Google Could Face More Legal Action in Europe Over Activity and Location Tracking
It’s been a tough year for Google in Europe, and it doesn’t look to be getting any better. Earlier this year, the company was slapped with a $5 billion antitrust fine by the EU Commission earlier this year. As a result, they begin charging OEMs for Google services and even tailor-made a custom Google Assistant for devices that opt out of using GApps. Earlier this year, Google was in trouble for its location and activity tracking practices in the US.
Consumer groups in the Netherlands, Poland, Czech Republic, Greece, Slovenia, and Sweden and Norway are now looking to take hold the company accountable for shady tracking practices based on a report alleging that Google unfairly encourages users to enable location and web/app activity settings which against the recently enacted GPDR rules.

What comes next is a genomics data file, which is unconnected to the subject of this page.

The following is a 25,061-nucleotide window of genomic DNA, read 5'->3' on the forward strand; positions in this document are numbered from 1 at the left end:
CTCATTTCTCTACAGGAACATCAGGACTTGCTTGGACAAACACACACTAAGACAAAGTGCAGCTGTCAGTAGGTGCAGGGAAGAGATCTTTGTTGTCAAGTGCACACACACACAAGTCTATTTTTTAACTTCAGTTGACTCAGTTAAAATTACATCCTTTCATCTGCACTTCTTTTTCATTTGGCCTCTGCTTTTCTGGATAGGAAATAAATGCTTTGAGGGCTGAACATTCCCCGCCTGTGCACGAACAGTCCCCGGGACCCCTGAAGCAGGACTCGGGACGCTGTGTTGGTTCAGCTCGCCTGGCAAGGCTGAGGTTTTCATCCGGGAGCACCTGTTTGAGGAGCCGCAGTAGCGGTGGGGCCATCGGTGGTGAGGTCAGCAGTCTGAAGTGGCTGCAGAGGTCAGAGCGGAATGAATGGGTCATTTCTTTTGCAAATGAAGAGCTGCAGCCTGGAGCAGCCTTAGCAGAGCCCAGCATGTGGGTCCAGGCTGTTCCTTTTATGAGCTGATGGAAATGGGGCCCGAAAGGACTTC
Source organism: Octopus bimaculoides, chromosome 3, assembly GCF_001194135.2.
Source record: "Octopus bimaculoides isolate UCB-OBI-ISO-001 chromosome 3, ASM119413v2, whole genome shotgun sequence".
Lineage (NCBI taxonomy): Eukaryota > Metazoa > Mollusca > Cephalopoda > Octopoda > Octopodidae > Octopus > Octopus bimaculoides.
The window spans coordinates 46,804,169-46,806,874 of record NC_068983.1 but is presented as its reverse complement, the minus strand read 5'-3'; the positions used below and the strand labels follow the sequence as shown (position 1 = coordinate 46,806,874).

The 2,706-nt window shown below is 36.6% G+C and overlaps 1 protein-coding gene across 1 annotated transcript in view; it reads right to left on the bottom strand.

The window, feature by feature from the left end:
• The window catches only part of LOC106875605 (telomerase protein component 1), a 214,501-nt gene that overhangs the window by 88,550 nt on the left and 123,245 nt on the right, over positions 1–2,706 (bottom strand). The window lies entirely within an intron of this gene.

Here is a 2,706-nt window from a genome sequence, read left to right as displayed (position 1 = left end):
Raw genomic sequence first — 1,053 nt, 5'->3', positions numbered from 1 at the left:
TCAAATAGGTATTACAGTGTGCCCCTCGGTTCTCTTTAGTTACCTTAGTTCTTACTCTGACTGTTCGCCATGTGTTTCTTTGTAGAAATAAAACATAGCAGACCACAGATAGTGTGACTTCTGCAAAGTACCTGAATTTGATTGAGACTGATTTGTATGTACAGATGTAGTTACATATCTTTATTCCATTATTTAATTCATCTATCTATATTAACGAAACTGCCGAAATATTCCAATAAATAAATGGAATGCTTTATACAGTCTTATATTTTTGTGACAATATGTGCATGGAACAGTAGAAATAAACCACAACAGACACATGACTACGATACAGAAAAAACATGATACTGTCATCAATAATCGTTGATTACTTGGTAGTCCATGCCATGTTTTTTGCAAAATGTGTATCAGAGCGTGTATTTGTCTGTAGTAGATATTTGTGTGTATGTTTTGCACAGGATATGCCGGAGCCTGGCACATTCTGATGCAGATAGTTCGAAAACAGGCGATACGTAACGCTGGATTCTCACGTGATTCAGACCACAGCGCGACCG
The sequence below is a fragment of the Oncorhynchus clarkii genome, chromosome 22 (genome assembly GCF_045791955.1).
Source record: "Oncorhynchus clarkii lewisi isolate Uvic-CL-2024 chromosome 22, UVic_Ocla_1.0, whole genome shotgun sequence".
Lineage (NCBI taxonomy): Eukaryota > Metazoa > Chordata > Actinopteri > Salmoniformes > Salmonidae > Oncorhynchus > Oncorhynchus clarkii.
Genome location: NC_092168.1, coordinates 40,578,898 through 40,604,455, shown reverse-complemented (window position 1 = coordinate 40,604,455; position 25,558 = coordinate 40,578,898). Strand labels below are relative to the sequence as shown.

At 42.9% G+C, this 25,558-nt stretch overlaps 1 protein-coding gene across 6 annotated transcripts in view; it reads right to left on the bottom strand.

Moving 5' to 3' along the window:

Google may have tricked users into giving out location data
According to a spokesperson from the European Consumer Organisation (BEUC), “Google lacks a valid legal ground for processing the data in question. In particular, the report shows that users’ consent provided under these circumstances is not freely given.”
If it’s judged as a breach of GDPR, the company could face yet another fine of up to 4% of global revenues. Google responded by saying that “Location History is turned off by default, and you can edit, delete, or pause it at any time. We’re constantly working to improve our controls, and we’ll be reading this report closely to see if there are things we can take on board.”
At this time, it is too early to speculate if EU regulators will do anything about these complaints. But, given their track record, they certainly won’t go easy on the Mountain View tech giant. Several tech companies are already at loggerheads with the EU parliament over the proposed Article 11 and 13 regulations that could reshape the way we look at the internet.